Students must be enrolled in a MA, ReMA, or PhD program at a Dutch University. A background in Gender Studies, Critical Race Theory, Colonial History, or Literature and Media Studies is preferable, but not required.
What are the “genres of the human”? In this course we will speculate on the question of what literary (and artistic) genres might invigorate the imagination to conceive of other genres of the human beyond the version of Human modeled on White European Man. This MA-level comparative literature elective uses the framework of “the law of genre” outlined by Jacques Derrida to examine how convention and social laws operate to divide texts into different genres (literary and artistic), and similarly define the human species vis-a-vis other species (genre humain). We will investigate which forms of violence, physical or epistemic, precipate the mark of genre in instances of categorization, taxonomy, and aesthetic judgment.
Broadly, this course is concerned with gender and diversity concepts developed in critical and cultural theories that challenge the humanist centering of a foundational subject, like ‘Woman’ or a ‘Black community.’ Hence, the course will move through a series of five newly combative approaches to investigating how difference between humans is produced and, relatedly, how different values accorded to (non-) European culture are produced. Together we will explore the question of how these new approaches can be engaged to deepen our critical understandings of cultural theory today and the literary category of genre.
Black philosophy such as practiced by Sylvia Wynter has offered the insight that White Man is but one genre of the human and that racial arrangements are at the core of defining some as fully human and others as less than human. The field of Animal studies raises the question of who is this animal that calls itself human, or differentiates itself from other (nonhuman) animals by killing them? The self in self-determination is under critical scrutiny in Indigenous theories of sovereignty as well as in de-colonial thinking that breaks with (pre-)(post-)modern assumptions about being fully human deriving from land ownership central to colonial/settler cultural domination. In Critical Intersex and Transgender Studies, a non-binary gendered or sexed self arrives in contradistinction to Northern, racialized assumptions perpetuated by medical discourse on the ‘wrong body’. Finally, Disability studies grapples with the norms of whose bodies are rendered capable, and desirable, in turn offering a different set of aesthetics by which to evaluate difference.
We will pursue these critical questions of genre and the human through recently published literature, poetry, theoretical writings, and cultural objects selected by the instructor, and by students. The first session on each of the five topics will be led by the instructor, and the second session will be led by student seminar leaders who take responsibility for determining how to continue the discussion according to their own interests, and in communication with the instructor. Additional sessions will include an introduction to gender and diversity studies, and student presentations of their creative assignment to experiment with genre.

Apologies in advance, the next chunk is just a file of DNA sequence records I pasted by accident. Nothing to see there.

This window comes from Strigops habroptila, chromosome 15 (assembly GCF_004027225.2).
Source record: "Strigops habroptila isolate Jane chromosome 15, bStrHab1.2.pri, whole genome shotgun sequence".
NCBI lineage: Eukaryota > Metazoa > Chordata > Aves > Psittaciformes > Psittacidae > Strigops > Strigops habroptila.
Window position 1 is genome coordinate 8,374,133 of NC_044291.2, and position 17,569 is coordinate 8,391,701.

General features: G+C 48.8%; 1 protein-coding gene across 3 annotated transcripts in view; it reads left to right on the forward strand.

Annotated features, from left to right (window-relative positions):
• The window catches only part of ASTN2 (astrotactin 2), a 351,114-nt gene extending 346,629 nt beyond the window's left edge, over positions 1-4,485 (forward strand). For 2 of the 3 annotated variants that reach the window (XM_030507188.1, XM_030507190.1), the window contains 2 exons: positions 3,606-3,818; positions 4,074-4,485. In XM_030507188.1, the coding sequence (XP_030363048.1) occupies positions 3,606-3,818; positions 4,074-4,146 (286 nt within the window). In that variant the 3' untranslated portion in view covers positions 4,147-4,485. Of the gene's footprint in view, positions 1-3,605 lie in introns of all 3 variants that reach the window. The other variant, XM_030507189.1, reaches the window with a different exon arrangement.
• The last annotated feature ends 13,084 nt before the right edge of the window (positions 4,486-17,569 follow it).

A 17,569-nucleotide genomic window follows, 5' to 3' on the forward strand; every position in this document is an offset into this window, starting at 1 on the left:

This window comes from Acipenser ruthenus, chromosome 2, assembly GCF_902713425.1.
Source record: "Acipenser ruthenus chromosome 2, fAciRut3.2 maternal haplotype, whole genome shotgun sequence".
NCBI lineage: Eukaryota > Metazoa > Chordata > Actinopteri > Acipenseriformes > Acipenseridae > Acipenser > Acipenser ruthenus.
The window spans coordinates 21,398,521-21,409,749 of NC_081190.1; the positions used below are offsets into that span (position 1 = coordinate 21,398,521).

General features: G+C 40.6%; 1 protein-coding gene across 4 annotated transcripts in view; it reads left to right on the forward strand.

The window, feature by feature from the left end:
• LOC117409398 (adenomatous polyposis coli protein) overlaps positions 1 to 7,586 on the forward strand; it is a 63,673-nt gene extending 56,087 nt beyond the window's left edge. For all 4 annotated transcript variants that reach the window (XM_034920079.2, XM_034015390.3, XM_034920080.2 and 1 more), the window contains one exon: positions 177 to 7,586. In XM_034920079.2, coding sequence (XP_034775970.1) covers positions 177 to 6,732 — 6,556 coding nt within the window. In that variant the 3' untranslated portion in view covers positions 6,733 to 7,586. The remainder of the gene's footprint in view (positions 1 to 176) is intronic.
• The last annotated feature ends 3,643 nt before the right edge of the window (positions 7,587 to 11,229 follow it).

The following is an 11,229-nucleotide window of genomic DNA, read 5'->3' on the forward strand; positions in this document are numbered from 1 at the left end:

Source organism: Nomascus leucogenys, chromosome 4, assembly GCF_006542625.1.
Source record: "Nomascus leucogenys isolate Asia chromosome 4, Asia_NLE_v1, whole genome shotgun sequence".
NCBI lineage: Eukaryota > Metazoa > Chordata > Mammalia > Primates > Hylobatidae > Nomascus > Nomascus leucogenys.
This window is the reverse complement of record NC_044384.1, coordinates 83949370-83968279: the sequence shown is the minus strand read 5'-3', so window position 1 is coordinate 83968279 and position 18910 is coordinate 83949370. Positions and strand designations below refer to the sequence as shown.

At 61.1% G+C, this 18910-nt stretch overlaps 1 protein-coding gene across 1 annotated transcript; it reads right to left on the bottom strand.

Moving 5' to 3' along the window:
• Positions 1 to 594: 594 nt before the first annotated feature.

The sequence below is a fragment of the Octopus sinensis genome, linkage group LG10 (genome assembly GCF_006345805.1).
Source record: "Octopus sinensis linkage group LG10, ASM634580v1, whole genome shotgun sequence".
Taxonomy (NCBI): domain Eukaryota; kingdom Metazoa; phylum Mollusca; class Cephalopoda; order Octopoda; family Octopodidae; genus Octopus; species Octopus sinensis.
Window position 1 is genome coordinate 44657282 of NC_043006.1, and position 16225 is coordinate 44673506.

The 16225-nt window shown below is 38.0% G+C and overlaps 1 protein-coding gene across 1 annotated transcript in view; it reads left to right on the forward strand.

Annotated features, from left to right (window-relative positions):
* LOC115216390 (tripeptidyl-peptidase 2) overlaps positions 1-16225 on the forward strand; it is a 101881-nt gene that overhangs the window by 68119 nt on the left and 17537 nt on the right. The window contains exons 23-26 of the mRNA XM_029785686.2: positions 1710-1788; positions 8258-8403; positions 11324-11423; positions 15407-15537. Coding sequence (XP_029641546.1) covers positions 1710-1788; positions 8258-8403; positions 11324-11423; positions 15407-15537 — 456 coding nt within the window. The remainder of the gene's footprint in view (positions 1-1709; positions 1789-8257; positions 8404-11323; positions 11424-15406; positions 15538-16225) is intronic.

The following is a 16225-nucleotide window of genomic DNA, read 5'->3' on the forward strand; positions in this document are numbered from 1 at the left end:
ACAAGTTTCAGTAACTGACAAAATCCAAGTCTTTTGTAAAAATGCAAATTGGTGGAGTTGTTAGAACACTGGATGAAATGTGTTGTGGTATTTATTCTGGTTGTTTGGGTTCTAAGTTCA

Students will gain knowledge of and insights into the humanistic tradition of gender and diversity studies while becoming aware of new approaches within this field;
they must be able to use these new approaches in their analyses of the limits of the human and related cultural interventions; during the course the student must learn to engage with cultural differences underpinning the critique of the human;
they must understand the role of genre in relation to cultural texts, types, and categories; and they will deepen their critical understandings of the cultural edge of the animal, ability, settler/colonial, colonial/postcolony, trans/cisgender, sex typicality, and racialized groups.
In addition to these theoretical developments, the student will also train their skills in oral presentation, facilitation of group discussion, research-focused and creative writing.
Timetable on the website.
Mode of instruction
“Oral Presentation”: Co-chairing a session including selection of reading material/cultural object, presenting materials for discussion, (20%);
“Oral Presentation”: Show and tell of the Creative Genre Assignment (20%);
“Abstract”: Final research paper proposal (10%);
“Paper”: Final research paper (50%)
The final mark for the course is established by determining the weighted average.
Should the weighted average yield an insufficient grade, then the student will be offered an opportunity for revising the final research paper (50% of the grade) as the resit.
Inspection and feedback
How and when a paper review will take place will be disclosed together with the publication of the paper results at the latest. If a student requests a review within 30 days after publication of the paper results, an paper review will have to be organised.
Articles will be made available on Brightspace
The following literature should be purchased or gathered by the student::
Claudia Rankine, Citizen: An American Lyric. Minneapolis: Grey Wolf Press, 2014.
Marie Darrieussecq, Pig Tales: A Novel of Lust and Transformation. Croydon, UK: Faber and Faber, 1997.
Juliet Jacques, Trans: A Memoir. London: Verso, 2015.
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